Horse owners are being advised to notify veterinarians if they participated in the NCHA event or if their horse suddenly comes down with a temperature above 102-degrees-F, which typically precedes clinical signs.
This from the American Quarter Horse Association: “AQHA is asking show managers to voluntarily cancel or postpone shows that are in areas where the virus has been located. If you have any questions regarding your area, you should contact your state association or your state veterinarian.”
UPDATE from Texas Animal Health Commission…
Equine Herpesvirus Awareness
An outbreak of Equine Herpesvirus (EHV-1) has been traced to horses that attended the National Cutting Horse Association’s (NCHA) Western National Championships in Odgen, UT on April 30 – May 8, 2011. Affected horses have been identified in Colorado. Additional states have possible cases pending and/or are looking for animals that attended the event and returned home.
Texas does not currently have any confirmed positives. The Texas Animal Health Commission (TAHC) has identified all horses that attended the show in Utah and are currently working on contacting the equine owners and advising them to isolate exposed horses for at least two weeks, follow good biosecurity practices and watch for possible clinical signs.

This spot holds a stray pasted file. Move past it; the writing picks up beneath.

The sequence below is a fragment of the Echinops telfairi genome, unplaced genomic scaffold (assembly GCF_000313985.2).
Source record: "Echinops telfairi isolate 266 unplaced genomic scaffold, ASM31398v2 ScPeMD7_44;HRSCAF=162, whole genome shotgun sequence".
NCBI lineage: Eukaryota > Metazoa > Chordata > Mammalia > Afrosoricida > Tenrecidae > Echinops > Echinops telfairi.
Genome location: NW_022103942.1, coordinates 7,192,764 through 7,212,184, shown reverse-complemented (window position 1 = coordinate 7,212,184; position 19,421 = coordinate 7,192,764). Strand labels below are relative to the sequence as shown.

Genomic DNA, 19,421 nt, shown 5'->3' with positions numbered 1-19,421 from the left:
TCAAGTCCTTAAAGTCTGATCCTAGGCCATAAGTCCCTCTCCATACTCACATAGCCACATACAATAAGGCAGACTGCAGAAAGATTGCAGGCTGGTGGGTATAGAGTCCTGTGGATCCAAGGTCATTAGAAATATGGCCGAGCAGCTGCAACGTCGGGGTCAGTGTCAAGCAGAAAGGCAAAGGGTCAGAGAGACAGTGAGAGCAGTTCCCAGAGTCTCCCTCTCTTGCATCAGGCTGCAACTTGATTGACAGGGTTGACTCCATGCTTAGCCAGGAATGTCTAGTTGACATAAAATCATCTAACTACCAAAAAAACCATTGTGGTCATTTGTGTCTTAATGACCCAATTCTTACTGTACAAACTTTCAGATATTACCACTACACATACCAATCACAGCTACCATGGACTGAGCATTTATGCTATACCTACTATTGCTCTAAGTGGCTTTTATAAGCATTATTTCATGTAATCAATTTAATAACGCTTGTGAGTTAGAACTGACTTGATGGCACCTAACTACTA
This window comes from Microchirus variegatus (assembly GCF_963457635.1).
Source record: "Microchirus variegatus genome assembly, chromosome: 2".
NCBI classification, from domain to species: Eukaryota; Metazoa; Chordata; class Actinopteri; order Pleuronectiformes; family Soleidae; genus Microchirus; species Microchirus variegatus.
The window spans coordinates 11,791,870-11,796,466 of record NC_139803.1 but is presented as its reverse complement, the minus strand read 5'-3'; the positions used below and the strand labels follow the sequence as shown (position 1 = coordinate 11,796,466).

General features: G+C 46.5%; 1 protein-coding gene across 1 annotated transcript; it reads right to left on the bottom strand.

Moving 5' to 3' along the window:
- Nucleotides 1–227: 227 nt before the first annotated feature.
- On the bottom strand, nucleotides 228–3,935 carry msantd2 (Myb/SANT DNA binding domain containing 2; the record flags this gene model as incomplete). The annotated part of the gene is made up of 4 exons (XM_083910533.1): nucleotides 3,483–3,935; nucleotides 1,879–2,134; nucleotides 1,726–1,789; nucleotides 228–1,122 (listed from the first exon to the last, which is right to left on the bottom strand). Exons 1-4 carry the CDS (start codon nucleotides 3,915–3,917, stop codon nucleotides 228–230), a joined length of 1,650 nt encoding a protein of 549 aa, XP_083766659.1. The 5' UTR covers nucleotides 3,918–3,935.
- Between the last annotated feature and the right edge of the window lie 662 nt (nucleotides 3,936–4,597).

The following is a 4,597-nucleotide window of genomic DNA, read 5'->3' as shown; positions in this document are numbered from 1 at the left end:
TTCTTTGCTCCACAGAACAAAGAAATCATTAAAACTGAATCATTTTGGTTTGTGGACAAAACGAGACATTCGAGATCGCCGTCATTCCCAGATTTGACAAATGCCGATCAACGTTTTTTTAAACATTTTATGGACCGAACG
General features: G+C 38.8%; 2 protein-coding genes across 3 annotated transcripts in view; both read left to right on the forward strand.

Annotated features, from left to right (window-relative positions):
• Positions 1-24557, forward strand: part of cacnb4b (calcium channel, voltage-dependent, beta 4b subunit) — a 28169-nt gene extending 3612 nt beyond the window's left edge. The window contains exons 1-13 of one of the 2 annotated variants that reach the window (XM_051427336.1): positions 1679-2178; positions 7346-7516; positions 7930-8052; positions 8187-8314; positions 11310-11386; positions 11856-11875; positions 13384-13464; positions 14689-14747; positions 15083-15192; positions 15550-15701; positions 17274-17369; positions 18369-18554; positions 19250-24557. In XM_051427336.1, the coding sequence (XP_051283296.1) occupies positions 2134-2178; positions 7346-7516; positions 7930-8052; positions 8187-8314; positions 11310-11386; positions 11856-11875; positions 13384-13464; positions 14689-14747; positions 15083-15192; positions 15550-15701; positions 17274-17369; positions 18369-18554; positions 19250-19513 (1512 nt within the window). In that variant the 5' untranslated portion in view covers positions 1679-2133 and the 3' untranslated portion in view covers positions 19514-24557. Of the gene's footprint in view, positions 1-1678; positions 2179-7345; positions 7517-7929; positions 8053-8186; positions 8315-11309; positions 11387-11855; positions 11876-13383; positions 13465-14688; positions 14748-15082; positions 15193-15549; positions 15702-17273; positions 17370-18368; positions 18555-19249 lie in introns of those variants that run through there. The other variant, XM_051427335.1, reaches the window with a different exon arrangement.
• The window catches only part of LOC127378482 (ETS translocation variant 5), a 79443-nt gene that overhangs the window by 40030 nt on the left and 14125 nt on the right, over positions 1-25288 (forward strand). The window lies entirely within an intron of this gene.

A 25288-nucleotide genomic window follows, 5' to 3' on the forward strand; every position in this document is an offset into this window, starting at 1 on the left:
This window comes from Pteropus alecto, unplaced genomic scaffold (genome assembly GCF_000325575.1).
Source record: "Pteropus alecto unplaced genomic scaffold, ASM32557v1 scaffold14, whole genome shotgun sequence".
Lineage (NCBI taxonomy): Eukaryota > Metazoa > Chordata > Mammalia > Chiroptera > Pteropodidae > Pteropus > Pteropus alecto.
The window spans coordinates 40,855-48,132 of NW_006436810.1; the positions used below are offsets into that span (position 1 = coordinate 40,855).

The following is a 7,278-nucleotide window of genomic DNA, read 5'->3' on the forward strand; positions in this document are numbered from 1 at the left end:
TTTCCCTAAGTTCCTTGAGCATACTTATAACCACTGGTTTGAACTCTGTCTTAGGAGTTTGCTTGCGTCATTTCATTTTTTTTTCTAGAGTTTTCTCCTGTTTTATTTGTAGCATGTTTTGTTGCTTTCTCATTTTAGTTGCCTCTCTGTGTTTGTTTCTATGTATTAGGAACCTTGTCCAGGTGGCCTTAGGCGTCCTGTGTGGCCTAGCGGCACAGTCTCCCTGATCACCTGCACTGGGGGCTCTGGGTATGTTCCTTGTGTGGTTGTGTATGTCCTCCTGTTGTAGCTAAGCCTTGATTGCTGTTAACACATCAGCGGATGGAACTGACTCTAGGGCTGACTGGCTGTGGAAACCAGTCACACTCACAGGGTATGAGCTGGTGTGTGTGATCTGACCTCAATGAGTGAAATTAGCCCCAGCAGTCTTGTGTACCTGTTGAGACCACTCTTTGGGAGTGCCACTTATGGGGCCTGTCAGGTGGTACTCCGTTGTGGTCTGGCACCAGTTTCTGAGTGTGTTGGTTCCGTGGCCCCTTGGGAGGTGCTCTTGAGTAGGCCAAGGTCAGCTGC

Equine Herpes Virus is a common virus in equine populations worldwide. There are several strains of the virus, with EHV-1 and EHV-4 being most often involved in clinical disease. EHV-1 can cause respiratory disease, abortion and neurologic disease. The neurologic disease is sometimes referred to as Equine Herpes Myeloencephalopathy (EHM.) Although EHV-1 is highly contagious among horses, it does not pose a threat to human health.
EHV is transmitted primarily by aerosol and through direct and indirect contact. Aerosol transmission occurs when infectious droplets are inhaled. The source of infectious droplets is most often respiratory secretions. In the case of abortions, virus may be present in the placenta, fetal membranes and fluid, and aborted fetuses.
Direct horse-to-horse contact is a common route of transmission of the virus, but indirect transmission is also important. This occurs when infectious materials (nasal secretions, fluids from abortions, etc.) are carried between infected and non-infected horses by people or fomites (inanimate objects such as buckets, etc).
Signs of EHV-1